The parade is still a giddy tradition for some who don't march. D'Amore said 15 to 20 people cram into his South Philly home on Jan. 1 and hang out with his wife, Karen. They watch a few snippets on TV and then dash around town to cheer on Fralinger, D'Amore said.

"People who aren't from this city don't buy it, but it's a wonderfully contagious thing," he said. "We still have a lot of fun."

Women weren't allowed to march in the Mummers Parade when Jackie McCann was a little girl.

She was about 10 when the rules finally changed and she was allowed to join her dad's club, Hog Island. McCann has kept at it for 33 years — still as thrilled as ever by the magical march up Broad Street — and taken over as Hog Island's president along the way.

So when the city announced in early November that it was cutting prize money because of a budget crisis and expecting the Mummers to pay for city services — a fee initially estimated at $760,000 — McCann was stunned, devastated and worried sick.

"You could say that nerves were running pretty high there," she said. "I mean, I can't imagine what we would've done. We had no chance to prepare for something like that."

The city eventually agreed to fork over $300,000 to cover most of the cost of city services for a shorter, 6½ hour parade.

McCann, 43, said her members were relieved. They had already completed most of their work on the costumes and floats for their festive "Mardi Gras Review" theme.

Some performers, though, have already started to worry about the parade's future. Mayor Nutter has said the city will not contribute any money to the parade next year.

"We're taking it one day at a time," McCann said. "We'll worry about next year on Jan. 2. Right now, I'm just thinking about seeing all of the people on Broad Street and getting to City Hall."

Bud Emig and Richard Porco have heard all the jokes and stereotypes about the members of the Comics Division. They're tired of 'em.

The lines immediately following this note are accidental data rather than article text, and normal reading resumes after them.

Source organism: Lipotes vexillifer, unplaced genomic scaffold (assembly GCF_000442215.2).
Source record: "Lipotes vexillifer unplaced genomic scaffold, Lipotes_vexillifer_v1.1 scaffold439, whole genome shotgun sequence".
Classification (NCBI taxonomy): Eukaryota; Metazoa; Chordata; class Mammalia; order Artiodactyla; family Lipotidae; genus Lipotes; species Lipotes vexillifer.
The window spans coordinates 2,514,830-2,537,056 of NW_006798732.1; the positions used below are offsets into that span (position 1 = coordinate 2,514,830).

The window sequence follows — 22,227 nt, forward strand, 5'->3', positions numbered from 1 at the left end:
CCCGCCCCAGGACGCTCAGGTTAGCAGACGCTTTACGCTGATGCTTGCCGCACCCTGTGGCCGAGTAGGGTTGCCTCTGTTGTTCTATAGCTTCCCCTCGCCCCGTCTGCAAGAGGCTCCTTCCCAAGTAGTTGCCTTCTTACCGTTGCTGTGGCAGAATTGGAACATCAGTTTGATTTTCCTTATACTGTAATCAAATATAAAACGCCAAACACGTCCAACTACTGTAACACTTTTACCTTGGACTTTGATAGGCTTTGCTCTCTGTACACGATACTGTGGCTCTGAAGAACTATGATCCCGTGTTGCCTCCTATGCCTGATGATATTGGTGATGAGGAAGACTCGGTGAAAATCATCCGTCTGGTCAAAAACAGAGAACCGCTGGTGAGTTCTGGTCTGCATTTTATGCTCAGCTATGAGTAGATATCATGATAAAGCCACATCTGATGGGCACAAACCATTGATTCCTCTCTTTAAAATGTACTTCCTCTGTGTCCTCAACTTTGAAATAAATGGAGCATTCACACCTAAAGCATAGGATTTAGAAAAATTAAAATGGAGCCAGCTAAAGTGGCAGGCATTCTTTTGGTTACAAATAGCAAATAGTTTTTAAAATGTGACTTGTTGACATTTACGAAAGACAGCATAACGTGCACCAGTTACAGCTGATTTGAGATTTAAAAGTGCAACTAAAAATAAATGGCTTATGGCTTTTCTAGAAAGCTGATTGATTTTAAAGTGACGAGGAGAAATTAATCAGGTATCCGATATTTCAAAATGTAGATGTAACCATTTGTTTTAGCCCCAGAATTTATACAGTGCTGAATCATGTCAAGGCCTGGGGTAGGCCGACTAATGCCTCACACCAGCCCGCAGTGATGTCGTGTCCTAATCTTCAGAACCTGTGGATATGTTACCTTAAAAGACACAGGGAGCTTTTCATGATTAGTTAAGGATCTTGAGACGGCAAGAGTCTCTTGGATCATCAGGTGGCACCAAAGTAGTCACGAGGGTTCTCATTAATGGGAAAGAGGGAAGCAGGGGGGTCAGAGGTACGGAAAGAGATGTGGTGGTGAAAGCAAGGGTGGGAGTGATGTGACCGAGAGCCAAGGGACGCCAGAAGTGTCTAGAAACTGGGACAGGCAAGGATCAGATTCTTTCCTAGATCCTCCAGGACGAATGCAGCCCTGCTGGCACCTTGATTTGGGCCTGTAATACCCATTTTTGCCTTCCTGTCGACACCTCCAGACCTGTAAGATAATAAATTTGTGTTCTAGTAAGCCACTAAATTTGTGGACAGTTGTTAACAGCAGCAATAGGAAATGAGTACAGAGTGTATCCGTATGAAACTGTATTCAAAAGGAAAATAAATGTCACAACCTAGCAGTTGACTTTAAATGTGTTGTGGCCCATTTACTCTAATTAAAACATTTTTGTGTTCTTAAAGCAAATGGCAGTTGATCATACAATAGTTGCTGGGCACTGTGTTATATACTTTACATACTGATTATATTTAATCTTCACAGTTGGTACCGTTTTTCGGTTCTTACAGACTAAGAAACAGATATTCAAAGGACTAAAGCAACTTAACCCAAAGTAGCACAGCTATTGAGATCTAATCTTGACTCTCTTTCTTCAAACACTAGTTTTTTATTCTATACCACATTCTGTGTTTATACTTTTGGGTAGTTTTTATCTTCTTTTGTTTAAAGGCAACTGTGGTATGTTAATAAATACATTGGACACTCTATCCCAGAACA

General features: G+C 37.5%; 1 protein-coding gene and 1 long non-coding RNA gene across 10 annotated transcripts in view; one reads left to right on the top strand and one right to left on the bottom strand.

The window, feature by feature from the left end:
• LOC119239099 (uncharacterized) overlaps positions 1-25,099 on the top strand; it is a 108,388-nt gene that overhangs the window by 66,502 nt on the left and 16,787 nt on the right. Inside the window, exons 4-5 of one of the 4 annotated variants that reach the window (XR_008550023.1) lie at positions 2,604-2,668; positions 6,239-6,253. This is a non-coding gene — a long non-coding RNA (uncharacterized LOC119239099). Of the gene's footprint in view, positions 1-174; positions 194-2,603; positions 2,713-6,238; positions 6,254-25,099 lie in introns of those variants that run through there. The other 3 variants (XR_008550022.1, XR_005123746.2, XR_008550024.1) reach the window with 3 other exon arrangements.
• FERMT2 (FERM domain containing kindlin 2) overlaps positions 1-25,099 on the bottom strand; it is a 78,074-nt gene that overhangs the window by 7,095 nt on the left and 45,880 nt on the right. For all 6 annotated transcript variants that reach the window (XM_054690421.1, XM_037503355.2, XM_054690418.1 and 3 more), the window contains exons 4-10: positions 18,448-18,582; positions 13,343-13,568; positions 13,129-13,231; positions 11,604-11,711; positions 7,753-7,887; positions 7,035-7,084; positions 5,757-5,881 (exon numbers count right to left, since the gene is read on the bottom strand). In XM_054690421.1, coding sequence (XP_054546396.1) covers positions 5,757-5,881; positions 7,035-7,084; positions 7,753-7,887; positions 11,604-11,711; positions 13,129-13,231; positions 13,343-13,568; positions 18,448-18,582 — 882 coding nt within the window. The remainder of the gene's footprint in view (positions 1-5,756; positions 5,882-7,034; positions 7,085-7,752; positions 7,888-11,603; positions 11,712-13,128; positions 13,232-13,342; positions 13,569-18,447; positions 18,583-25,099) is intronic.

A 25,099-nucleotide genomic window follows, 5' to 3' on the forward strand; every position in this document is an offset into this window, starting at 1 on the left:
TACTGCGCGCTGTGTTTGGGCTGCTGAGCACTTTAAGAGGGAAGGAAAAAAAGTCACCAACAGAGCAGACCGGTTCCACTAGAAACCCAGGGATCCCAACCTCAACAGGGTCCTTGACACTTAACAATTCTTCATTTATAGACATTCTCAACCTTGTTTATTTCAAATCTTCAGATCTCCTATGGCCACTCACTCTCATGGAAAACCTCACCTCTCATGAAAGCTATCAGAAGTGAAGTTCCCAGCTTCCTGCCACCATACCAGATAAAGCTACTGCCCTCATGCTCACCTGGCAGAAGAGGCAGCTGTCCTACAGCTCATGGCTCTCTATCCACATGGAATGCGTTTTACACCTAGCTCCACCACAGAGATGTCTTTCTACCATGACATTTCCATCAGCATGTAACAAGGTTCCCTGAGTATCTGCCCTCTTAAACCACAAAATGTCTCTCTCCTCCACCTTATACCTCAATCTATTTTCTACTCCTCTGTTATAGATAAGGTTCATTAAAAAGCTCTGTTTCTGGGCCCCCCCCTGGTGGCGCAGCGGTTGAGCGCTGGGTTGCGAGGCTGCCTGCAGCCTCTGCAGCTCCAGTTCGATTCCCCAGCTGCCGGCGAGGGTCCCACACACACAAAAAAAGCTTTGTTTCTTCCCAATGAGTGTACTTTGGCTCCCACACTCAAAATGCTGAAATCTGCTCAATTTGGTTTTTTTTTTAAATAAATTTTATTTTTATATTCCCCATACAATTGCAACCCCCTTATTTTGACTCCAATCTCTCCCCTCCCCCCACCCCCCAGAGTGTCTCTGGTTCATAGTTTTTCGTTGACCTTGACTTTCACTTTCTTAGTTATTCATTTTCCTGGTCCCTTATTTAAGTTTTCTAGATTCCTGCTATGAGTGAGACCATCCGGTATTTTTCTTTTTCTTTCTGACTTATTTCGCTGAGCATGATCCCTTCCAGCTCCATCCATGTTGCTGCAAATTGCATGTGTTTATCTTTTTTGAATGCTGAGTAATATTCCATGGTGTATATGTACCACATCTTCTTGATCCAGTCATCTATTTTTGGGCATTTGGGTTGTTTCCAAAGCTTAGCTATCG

"There is a big misconception that the Comics are a bunch of drunks, and that's simply not true," said Emig, 53, the captain of the B. Love Strutters.

"People don't understand, it's not that way any more," said Porco, the president of the Murray comic club. "They're not allowed to act like that anymore."

What the merry marchers are allowed to do, Emig said, is get people to have a little fun — a welcome concept during bleak economic times.

"When you go up Broad Street, people are on the sidelines, looking out, and they want to interact," he said.

"Our members love pulling kids and older folks out into the street with them, getting them to laugh and do the strut and have a good time, no matter what's going on in the rest of the world."

But more than a few Mummers have had their normally giddy grins turned upside down in recent months.

The city budget crisis casts doubt on the parade's future beyond this year, and no club has been immune to the larger national economic crisis that's led to waves of layoffs.

"A lot of our members are laid off," Emig said. "We've had to reduce the amount of dues people pay, and then we had that whole ordeal with the city."

The glut of gloomy news has served to reinforce many Mummers' desire to put on a festive show Jan. 1.

"Our philosophy," Emig said, "is we're determined to bring joy to Broad Street." *